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Re: [WebIDL] Trying to understand IndexGetter/NameGetter

From: Boris Zbarsky <bzbarsky@MIT.EDU>
Date: Thu, 08 Oct 2009 11:52:53 -0400
Message-ID: <4ACE0AD5.6000603@mit.edu>
To: public-script-coord@w3.org
On 10/8/09 1:32 AM, Cameron McCormack wrote:
>> In particular, the interaction with existing properties interests
>> me.
>
> That indeed is the tricky bit. :-)
>
>> If I set document.links[5] while the document has 3 links and then I
>> add 3 more links, what is the value of document.links[5]?
>
> Per the spec as currently written, assigning to document.links[5] would
> create a property that is not one of the special ones automatically
> created.  Then getting document.links[5] would get you the value you
> just assigned to it.  If you then add three more links, then the value
> of the document.links[5] property would be set to the appropriate
> HTMLAnchorElement object, and you’d lose your original value.

It's not clear to me why this last sentence is true.  The property 
already exists.  So it seems like the verbiage in 4.5.2 would simply not 
apply, since "# none of the objects in the host object’s prototype chain 
have a property named ToString(I)." is false.  If the prototype chain is 
meant to exclude the object itself, then consider me setting [5] on the 
prototype.

What in the current text says anything about me losing the original value?

What's particularly weird here, in fact, is the hysteresis: If I set a 
property on the prototype first and then it becomes supported on the 
object then the object doesn't get a new property per the spec text, and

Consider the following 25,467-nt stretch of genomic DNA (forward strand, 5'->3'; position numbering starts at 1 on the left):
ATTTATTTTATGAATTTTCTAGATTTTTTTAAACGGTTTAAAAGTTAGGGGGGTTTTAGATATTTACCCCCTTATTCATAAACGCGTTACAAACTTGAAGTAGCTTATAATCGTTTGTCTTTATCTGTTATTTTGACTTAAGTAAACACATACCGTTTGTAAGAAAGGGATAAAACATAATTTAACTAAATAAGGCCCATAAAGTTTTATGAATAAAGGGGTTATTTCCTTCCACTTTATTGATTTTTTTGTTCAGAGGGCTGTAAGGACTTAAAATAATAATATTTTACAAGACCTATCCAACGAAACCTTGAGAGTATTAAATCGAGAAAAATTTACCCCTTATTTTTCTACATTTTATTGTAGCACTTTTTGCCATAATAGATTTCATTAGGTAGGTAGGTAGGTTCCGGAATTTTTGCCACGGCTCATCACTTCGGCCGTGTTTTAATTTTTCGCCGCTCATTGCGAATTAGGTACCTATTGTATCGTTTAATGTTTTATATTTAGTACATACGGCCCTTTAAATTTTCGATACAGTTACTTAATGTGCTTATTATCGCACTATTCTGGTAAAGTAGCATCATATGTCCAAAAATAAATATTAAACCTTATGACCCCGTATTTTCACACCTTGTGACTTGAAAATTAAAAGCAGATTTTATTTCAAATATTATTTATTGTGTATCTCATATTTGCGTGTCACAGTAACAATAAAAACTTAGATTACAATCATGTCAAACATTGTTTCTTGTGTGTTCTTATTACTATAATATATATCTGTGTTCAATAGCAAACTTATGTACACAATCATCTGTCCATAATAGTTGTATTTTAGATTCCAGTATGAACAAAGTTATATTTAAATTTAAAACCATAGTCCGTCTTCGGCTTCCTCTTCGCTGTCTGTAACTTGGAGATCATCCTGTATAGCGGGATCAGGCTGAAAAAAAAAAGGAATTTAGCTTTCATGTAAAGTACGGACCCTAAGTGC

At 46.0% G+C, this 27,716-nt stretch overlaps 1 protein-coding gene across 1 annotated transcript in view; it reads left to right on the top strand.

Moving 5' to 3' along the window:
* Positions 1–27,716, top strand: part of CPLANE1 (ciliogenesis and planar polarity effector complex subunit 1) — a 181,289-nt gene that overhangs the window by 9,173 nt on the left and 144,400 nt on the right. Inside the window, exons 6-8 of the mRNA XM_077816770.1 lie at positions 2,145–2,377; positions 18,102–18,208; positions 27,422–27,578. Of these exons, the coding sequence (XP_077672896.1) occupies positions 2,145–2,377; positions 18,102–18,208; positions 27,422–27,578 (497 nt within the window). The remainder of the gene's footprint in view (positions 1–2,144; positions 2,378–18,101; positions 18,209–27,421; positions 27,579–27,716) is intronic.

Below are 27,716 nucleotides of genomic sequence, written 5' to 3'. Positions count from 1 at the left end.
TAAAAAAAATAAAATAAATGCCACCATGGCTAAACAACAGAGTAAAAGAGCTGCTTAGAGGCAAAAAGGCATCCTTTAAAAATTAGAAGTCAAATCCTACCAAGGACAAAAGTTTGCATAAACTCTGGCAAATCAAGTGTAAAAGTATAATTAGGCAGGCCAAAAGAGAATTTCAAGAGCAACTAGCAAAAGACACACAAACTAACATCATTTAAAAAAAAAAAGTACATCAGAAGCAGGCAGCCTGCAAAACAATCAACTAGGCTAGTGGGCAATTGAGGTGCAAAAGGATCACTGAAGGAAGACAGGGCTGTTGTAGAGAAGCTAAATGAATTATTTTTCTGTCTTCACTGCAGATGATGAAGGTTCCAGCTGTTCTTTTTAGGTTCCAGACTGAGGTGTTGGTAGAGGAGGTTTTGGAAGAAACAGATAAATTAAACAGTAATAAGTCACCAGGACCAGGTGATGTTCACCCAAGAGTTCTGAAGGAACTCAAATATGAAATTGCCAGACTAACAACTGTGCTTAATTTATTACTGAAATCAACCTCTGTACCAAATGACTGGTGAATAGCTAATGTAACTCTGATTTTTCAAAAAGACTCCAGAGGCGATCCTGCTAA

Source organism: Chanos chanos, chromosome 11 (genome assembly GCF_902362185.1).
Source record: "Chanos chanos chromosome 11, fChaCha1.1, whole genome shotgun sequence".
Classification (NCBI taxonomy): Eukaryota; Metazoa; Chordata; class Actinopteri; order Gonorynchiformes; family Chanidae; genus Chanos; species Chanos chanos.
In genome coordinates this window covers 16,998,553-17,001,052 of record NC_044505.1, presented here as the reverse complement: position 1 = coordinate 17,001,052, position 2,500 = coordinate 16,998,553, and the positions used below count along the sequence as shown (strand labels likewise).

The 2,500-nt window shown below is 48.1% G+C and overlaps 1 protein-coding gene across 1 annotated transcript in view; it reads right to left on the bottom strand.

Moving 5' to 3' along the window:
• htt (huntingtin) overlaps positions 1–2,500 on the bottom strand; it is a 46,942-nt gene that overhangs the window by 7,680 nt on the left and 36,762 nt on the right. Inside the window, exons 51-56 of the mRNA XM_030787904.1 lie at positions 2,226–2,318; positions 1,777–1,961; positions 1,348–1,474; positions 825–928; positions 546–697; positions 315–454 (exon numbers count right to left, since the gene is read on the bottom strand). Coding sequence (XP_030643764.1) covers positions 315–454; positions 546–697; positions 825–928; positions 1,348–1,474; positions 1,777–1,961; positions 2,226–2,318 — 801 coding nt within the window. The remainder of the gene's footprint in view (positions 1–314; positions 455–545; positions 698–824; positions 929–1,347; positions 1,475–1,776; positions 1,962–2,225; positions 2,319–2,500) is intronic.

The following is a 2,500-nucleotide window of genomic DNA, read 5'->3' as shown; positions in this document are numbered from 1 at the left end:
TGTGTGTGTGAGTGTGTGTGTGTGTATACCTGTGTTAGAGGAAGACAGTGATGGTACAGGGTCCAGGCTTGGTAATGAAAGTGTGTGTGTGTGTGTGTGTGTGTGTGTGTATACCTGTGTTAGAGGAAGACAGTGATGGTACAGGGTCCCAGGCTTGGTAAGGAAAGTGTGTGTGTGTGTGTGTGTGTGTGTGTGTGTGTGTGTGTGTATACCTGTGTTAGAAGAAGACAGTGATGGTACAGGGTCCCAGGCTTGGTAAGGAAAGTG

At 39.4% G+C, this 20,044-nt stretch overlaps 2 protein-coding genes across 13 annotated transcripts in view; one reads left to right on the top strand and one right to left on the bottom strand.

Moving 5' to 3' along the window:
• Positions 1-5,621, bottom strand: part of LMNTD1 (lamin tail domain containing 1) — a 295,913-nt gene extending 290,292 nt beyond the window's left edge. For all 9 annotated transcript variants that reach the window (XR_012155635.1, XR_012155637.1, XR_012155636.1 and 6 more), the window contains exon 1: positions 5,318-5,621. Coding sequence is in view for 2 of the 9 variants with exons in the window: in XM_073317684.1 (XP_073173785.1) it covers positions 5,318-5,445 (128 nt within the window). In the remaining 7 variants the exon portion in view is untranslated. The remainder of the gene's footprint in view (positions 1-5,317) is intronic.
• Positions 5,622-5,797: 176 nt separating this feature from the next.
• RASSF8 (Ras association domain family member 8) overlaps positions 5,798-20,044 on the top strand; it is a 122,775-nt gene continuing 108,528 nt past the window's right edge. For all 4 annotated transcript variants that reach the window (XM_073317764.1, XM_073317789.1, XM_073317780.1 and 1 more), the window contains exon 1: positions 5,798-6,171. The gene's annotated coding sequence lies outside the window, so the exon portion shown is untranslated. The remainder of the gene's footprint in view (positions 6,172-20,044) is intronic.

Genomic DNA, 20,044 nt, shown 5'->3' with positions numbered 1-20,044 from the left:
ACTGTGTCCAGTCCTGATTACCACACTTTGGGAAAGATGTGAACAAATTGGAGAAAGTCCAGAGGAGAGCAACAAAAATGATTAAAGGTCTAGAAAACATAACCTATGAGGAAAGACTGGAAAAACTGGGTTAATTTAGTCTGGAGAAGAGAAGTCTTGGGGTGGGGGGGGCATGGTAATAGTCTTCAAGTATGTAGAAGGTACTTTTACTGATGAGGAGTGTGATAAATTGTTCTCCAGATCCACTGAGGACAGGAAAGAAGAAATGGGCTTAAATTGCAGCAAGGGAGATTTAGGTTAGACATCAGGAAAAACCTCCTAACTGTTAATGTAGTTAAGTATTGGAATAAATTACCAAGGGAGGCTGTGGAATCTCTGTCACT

if the order is reversed it does.

> However, and this doesn’t seem sensible, because the "5" property
> already exists at the time the sixth link is added, it does have its
> attributes set appropriately (e.g. ReadOnly if there is no index
> setter), since they’re defined to be set only when such a property is
> created automatically.  That seems like a bug with the current design.

There's another fundamental problem: in your above proposed scenario if 
I then remove the 3 links the property has to be removed, right?  Which 
means my value I set on document.links[5] is now gone, as is the 
property...  But that involves all nodelists knowing what their length 
is at all times, and precludes optimizations that lazily compute the 
length (or heck, de-optimizations that recompute the length every time 
the list is asked).

> The only reason the current design is defined somewhat indirectly, and
> defined as creating actual properties on the object (rather than
> handling all of it within the [[Get]] and [[Put]]), is so that ‘in’ and
> Object.hasOwnProperty() return true appropriately.  There’s no spec hook
> in ES3 (or ES5 I think) to change how ‘in’ works on host objects.  All
> that can be done is to make those properties actually exist.

I think we should fix this.  The current setup really doesn't work very 
well...  Gecko's ES implementation certainly has a hook that can be used 
by host objects to affect 'in' and enumeration behavior, and is what we 
use for nodelists.

-Boris
Received on Thursday, 8 October 2009 15:53:39 UTC

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